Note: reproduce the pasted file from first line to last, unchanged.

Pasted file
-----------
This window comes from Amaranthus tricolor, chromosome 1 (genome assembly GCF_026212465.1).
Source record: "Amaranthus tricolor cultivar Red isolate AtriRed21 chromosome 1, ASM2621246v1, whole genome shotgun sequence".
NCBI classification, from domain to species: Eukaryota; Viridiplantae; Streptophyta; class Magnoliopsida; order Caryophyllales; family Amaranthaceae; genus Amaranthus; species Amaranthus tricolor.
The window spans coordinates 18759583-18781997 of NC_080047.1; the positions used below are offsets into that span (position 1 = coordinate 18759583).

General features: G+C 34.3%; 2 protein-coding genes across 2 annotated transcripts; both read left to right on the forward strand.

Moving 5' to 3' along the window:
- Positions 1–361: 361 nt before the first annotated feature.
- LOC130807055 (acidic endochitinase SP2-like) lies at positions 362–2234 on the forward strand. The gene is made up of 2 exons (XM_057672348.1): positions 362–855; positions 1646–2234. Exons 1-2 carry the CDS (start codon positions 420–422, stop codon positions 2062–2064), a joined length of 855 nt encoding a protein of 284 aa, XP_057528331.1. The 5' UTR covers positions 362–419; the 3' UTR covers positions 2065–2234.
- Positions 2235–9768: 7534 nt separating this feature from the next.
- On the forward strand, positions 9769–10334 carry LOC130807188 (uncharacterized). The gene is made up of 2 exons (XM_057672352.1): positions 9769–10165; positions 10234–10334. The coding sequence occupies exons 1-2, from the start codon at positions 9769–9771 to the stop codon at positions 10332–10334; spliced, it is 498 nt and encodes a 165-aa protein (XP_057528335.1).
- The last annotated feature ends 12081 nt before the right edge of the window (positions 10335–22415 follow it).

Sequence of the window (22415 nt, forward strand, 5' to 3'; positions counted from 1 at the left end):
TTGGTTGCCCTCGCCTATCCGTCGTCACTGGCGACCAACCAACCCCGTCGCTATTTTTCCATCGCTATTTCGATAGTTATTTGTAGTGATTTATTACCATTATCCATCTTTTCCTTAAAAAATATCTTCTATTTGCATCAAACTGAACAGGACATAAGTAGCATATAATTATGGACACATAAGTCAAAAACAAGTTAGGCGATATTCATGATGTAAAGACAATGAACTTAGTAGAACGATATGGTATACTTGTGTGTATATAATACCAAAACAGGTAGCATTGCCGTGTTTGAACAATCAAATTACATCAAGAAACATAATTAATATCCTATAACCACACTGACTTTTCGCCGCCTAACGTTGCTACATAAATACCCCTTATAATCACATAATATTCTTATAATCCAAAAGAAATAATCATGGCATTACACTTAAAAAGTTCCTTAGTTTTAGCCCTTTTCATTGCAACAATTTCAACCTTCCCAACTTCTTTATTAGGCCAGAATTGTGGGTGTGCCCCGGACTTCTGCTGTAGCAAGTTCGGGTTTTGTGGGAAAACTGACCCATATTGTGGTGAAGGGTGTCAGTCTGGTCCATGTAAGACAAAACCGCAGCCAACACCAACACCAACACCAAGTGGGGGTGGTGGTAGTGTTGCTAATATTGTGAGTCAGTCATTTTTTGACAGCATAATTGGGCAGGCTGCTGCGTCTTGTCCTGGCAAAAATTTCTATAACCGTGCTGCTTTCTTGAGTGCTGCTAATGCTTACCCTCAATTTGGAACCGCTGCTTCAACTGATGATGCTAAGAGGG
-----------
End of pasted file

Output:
This window comes from Amaranthus tricolor, chromosome 1 (genome assembly GCF_026212465.1).
Source record: "Amaranthus tricolor cultivar Red isolate AtriRed21 chromosome 1, ASM2621246v1, whole genome shotgun sequence".
NCBI classification, from domain to species: Eukaryota; Viridiplantae; Streptophyta; class Magnoliopsida; order Caryophyllales; family Amaranthaceae; genus Amaranthus; species Amaranthus tricolor.
The window spans coordinates 18759583-18781997 of NC_080047.1; the positions used below are offsets into that span (position 1 = coordinate 18759583).

General features: G+C 34.3%; 2 protein-coding genes across 2 annotated transcripts; both read left to right on the forward strand.

Moving 5' to 3' along the window:
- Positions 1–361: 361 nt before the first annotated feature.
- LOC130807055 (acidic endochitinase SP2-like) lies at positions 362–2234 on the forward strand. The gene is made up of 2 exons (XM_057672348.1): positions 362–855; positions 1646–2234. Exons 1-2 carry the CDS (start codon positions 420–422, stop codon positions 2062–2064), a joined length of 855 nt encoding a protein of 284 aa, XP_057528331.1. The 5' UTR covers positions 362–419; the 3' UTR covers positions 2065–2234.
- Positions 2235–9768: 7534 nt separating this feature from the next.
- On the forward strand, positions 9769–10334 carry LOC130807188 (uncharacterized). The gene is made up of 2 exons (XM_057672352.1): positions 9769–10165; positions 10234–10334. The coding sequence occupies exons 1-2, from the start codon at positions 9769–9771 to the stop codon at positions 10332–10334; spliced, it is 498 nt and encodes a 165-aa protein (XP_057528335.1).
- The last annotated feature ends 12081 nt before the right edge of the window (positions 10335–22415 follow it).

Sequence of the window (22415 nt, forward strand, 5' to 3'; positions counted from 1 at the left end):
TTGGTTGCCCTCGCCTATCCGTCGTCACTGGCGACCAACCAACCCCGTCGCTATTTTTCCATCGCTATTTCGATAGTTATTTGTAGTGATTTATTACCATTATCCATCTTTTCCTTAAAAAATATCTTCTATTTGCATCAAACTGAACAGGACATAAGTAGCATATAATTATGGACACATAAGTCAAAAACAAGTTAGGCGATATTCATGATGTAAAGACAATGAACTTAGTAGAACGATATGGTATACTTGTGTGTATATAATACCAAAACAGGTAGCATTGCCGTGTTTGAACAATCAAATTACATCAAGAAACATAATTAATATCCTATAACCACACTGACTTTTCGCCGCCTAACGTTGCTACATAAATACCCCTTATAATCACATAATATTCTTATAATCCAAAAGAAATAATCATGGCATTACACTTAAAAAGTTCCTTAGTTTTAGCCCTTTTCATTGCAACAATTTCAACCTTCCCAACTTCTTTATTAGGCCAGAATTGTGGGTGTGCCCCGGACTTCTGCTGTAGCAAGTTCGGGTTTTGTGGGAAAACTGACCCATATTGTGGTGAAGGGTGTCAGTCTGGTCCATGTAAGACAAAACCGCAGCCAACACCAACACCAACACCAAGTGGGGGTGGTGGTAGTGTTGCTAATATTGTGAGTCAGTCATTTTTTGACAGCATAATTGGGCAGGCTGCTGCGTCTTGTCCTGGCAAAAATTTCTATAACCGTGCTGCTTTCTTGAGTGCTGCTAATGCTTACCCTCAATTTGGAACCGCTGCTTCAACTGATGATGCTAAGAGGG